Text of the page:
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There’s a New H-1B Lottery Program & Employers Must File Earlier This Year

The USCIS has significantly changed the way it will conduct its annual H-1B lottery this year, and, although many questions remain as to the exact logistics, one detail has been confirmed. 

Employers will have to decide who they are sponsoring earlier this year. For a brief background, H-1B work visas are the most common work visas for foreign nationals in professional positions (which are jobs requiring at least a Bachelor’s degree). The USCIS caps the number of H-1B’s they issue each year to 65,000 for those with a Bachelor’s degree and an additional 20,000 to those with at least a Masters from a US institution. Many categories of H-1B’s are exempt from this cap (meaning they can apply for an H-1B anytime), including those: (1) transferring H-1B’s from one employer to another, (2) extending existing H-1B’s, (3) working for US colleges or universities, and (4) working for non-profit research organizations. Many more H-1B cap-subject applications are submitted every year than spots allowed, and, thus, the USCIS conducts a lottery every year to randomly choose which applications it will process.

Historically, employers filed their H-1B lottery applications on April 1st. But, this year, the USCIS developed a new H-1B lottery program, and, now, employers will have between March 1st and 20th to file a mini H-1B lottery application through an online USCIS portal (My USCIS) for each foreign national they wish to sponsor. The USCIS will conduct a random lottery based on all the mini-applications, and, those chosen in the lottery will be given at least 90 days to file their full H-1B applications. Those not chosen will remain in the electronic lottery registration system, and, if additional H-1B spots become available, the USCIS will choose additional H-1B applications from that reserve.

Based on information shared by the USCIS to date, the mini H-1B application will state the employer’s: (1) name: (2) primary address, (3) FEIN, and (4) authorized signatory’s contact information. It will also state the foreign national’s: (1) name, (2) gender, (3) date of birth, (4) country of birth & citizenship, (5) passport number, and (6) whether s/he has at least a Masters from a US institution. As far as we know as of now, it will not ask about the proposed job duties or worksite location, and a Labor Condition Application does not need to be filed prior to the mini-application. It is not clear if it will ask about the degree’s field of study (to determine if it is a STEM (Science, Technology, Engineering, Math) degree.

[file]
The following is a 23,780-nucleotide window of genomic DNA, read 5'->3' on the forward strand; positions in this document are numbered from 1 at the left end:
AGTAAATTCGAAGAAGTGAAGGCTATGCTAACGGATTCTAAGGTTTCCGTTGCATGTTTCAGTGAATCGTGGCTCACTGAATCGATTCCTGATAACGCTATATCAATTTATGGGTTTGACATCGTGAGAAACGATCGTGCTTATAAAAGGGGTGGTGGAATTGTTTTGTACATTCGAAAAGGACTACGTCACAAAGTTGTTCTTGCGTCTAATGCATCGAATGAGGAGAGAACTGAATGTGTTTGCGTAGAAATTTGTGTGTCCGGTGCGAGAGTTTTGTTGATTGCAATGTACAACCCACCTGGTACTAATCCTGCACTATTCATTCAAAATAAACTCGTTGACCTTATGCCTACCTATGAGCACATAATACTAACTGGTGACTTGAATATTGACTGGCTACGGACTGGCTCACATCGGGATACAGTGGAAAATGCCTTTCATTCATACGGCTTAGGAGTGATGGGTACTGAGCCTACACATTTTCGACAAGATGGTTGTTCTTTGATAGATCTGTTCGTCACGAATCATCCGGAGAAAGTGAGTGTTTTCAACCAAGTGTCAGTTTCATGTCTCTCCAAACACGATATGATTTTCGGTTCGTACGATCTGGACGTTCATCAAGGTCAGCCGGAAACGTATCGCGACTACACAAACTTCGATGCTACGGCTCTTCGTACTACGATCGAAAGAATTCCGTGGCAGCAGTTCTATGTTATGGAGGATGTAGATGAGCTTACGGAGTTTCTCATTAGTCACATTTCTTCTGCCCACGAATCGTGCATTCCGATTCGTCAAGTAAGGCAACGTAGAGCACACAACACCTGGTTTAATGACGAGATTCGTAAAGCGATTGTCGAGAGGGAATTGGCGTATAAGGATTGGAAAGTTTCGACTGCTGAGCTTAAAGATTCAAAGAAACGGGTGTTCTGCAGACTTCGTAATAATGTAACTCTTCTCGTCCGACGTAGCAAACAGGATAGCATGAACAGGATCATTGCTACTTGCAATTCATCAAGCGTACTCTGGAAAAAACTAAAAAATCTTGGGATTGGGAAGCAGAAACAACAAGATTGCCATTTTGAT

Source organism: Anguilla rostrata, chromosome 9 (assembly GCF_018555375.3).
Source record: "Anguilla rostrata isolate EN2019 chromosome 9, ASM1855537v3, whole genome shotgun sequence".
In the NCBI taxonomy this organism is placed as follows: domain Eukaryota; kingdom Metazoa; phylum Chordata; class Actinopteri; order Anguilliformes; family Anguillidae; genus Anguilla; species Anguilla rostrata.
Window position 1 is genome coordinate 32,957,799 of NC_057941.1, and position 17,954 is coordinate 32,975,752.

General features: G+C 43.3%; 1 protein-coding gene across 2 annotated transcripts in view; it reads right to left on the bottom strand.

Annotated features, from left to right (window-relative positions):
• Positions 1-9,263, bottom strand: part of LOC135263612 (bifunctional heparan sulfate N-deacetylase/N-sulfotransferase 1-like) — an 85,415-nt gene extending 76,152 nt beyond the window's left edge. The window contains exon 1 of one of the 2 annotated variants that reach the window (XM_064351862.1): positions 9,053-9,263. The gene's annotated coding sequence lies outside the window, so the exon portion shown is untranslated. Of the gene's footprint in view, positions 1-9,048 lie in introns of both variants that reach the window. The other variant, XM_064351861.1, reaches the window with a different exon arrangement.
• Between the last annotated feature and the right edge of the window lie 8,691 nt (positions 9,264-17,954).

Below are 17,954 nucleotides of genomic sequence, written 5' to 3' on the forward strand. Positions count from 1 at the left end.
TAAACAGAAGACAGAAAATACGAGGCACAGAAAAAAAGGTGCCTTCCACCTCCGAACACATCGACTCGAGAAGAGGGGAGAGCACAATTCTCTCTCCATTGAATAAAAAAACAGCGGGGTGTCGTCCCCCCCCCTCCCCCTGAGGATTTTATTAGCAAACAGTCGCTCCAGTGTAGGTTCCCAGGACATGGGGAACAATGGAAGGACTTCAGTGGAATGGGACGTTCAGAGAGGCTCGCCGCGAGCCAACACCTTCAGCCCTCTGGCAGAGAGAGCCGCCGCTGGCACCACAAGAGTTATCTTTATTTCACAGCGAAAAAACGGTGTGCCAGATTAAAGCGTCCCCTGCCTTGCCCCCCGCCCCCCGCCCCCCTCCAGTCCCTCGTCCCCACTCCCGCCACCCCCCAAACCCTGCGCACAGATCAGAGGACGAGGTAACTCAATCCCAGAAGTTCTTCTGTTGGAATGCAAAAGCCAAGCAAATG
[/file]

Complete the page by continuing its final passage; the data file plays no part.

Last year, the USCIS reversed the order in which it conducted the lottery to give a preference to those with at least a Master’s degree. It is not clear if that will be the case this year, but, presumably, it will be. It is not clear if Premium Processing will be available for full applications.

Each mini-application will cost $10, to be paid online through the site. If the USCIS determines that an employer has a pattern or practice of submitting multiple mini-applications, but then not following-up with filing full applications if chosen in the lottery, the employer may be fined and face civil & criminal penalties for fraud.

Regarding those in F-1 (foreign student) OPT (optional practical training) status, as long as their mini H-1B application was chosen, and their full H-1B application was filed prior to their OPT expiration date, their OPT work authorization will be automatically extended through September 30th (unless their H-1B is rejected, denied, revoked, or withdrawn prior to that date). Thus, to ensure that this OPT extension is activated in a timely manner, those in F-1 OPT status may want to file their full H-1Bs as soon as they are notified that they were chosen in the lottery (rather than using much of their 90-day filing window). As in before, generally, those with expired OPT’s will not have international travel authorization.

Foreign nationals must have their qualifying degree by the time they file the full application. Thus, a foreign national who is close to graduating with their Bachelor’s degree can file the mini-application, and then, if chosen in the lottery, take the full 90-day period to file the full H-1B application to allow time for the degree to be awarded. One note, however – the screenshot of the mini-application shared by the USCIS asks whether the foreign national has at least a US Master’s degree in the current tense. Thus, the USCIS may require those applying under the US Masters cap to have their degrees by the time they file the mini-application.

Many questions remain about how exactly the new program will be administered, and we will keep you apprised of any developments. But, in the meantime, employers should start preparing their H-1B lottery lists now given the impending March 1st mini-application timeline. 


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